FourthEurope will also experience slower growth, due to monetary tightening and trade frictions. On the other hand, populist policies in countries such as Italy risk creating an unsustainable debt dynamics within the euro area. Under these conditions, a new global recession could lead Italy and other countries to leave the eurozone outright.

Excessive valuations

Fifth point, the US and global stock markets are buzzing. US price-earnings ratios are 50% higher than their historical average, private capital valuations have become excessive, and government bonds are too expensive given their low yield and negative term premiums. High yield credit is also becoming increasingly expensive, as the debt ratio of US companies rises to historic highs.

"The room for fiscal stimulus around the world is already tight."

In addition, debt in many emerging markets and some developed economies is clearly excessive. Commercial and residential real estate is far too expensive in many parts of the world.

Reduced recovery margins

The fiscal stimulus margin in the world is already reduced by a massive public debt. The possibility of new unconventional monetary policies will be limited by hypertrophic balance sheets and a lack of ability to reduce policy rates. In addition, bailouts in the financial sector will be intolerable for countries marked by the resurgence of populist movements, and led by almost insolvent governments.

Central bank powerlessness

In the United States, in particular, the legislator has limited the Fed's ability to provide liquidity to non-bank and foreign financial institutions with dollar-denominated liabilities. In Europe, the rise of populist parties complicates the adoption of reforms at EU level, as well as the creation of the institutions necessary to combat the next financial crisis and the recession that will ensue.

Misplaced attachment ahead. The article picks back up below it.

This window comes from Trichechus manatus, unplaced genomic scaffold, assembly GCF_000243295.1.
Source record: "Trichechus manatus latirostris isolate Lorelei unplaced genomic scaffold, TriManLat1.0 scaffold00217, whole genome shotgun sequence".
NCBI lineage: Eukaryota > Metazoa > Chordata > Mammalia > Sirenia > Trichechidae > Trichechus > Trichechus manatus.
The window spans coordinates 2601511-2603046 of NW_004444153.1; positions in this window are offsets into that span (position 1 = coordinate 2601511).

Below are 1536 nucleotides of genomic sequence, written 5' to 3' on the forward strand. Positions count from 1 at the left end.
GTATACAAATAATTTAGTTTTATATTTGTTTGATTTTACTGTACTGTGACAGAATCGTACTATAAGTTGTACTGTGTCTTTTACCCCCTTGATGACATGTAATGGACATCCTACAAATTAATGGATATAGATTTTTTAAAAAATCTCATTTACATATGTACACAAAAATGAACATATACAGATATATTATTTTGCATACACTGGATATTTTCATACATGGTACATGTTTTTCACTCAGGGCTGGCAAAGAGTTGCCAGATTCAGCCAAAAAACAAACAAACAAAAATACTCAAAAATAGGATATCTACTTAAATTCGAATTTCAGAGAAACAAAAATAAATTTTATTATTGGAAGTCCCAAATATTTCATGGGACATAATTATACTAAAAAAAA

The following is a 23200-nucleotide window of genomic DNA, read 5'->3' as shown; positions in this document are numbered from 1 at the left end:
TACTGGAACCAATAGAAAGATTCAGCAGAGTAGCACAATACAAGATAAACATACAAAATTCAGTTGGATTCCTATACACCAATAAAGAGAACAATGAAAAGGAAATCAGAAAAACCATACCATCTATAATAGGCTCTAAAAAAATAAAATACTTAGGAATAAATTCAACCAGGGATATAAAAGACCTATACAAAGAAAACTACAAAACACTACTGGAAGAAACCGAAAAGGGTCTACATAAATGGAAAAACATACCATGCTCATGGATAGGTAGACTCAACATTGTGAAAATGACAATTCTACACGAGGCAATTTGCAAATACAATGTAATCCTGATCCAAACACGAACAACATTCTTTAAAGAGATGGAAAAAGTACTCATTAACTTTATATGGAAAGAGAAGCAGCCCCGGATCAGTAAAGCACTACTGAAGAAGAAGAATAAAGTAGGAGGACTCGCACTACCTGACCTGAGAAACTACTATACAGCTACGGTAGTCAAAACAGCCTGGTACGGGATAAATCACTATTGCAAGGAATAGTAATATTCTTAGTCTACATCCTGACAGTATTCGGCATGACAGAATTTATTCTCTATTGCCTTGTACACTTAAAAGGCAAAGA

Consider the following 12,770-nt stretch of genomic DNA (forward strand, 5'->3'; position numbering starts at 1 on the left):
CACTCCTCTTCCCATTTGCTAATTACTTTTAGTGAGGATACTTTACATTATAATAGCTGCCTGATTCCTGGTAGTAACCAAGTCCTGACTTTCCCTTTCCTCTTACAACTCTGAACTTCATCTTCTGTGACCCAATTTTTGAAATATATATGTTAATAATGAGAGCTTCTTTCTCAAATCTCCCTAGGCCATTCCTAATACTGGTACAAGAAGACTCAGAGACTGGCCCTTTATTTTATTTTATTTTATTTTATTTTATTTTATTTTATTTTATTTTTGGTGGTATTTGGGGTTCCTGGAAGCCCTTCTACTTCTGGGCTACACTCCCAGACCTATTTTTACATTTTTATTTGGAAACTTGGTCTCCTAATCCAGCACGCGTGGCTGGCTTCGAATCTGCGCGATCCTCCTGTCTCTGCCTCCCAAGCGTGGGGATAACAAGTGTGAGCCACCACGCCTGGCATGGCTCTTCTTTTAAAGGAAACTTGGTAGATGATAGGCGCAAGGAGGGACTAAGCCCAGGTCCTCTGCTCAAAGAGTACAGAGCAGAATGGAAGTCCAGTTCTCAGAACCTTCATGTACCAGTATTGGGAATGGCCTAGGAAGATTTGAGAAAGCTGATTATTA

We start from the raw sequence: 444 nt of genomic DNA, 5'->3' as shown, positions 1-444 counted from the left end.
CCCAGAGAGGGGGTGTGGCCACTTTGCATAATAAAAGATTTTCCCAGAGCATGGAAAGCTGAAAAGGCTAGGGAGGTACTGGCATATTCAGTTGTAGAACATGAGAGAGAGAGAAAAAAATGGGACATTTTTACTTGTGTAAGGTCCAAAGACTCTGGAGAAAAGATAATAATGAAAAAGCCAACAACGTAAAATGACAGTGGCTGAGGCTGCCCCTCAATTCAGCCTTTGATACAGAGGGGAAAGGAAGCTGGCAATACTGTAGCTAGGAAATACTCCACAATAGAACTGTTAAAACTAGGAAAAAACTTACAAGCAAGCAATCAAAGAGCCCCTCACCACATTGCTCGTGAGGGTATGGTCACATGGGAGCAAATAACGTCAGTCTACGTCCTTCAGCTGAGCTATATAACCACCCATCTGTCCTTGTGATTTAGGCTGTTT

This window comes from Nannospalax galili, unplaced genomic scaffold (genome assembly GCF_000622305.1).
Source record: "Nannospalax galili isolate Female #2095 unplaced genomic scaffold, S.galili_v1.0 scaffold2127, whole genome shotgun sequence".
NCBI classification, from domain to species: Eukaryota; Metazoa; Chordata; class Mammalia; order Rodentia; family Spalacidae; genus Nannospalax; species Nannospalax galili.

Unlike 2008, when governments had the political tools to prevent a free fall, leaders facing the next recession will have their hands tied, knowing that overall debt levels are higher than before the crisis. When they do, the crisis and the recession of tomorrow could be even more severe and prolonged than those of yesterday.

Nouriel Roubini is the president of Roubini Global Economics. This text is published in collaboration with Project Syndicate 2018.
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Re: Financial crises, understanding them with Arte thema




by Christophe » 25/04/19, 15:28

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Re: Financial crises, understanding them with Arte thema




by izentrop » 25/04/19, 23:43

Towards a "global financial tsunami" from 2020?
Georges Ugeux, a specialist in global finance and author of the book The descent into hell of finance (Odile Jacob, 2019), explains why all the signals are red, and in particular how the over-indebtedness of the states could trigger an imminent financial tsunami . https://usbeketrica.com/article/tsunami ... ndial-2020
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Re: Financial crises, understanding them with Arte thema




by Christophe » 30/09/19, 10:55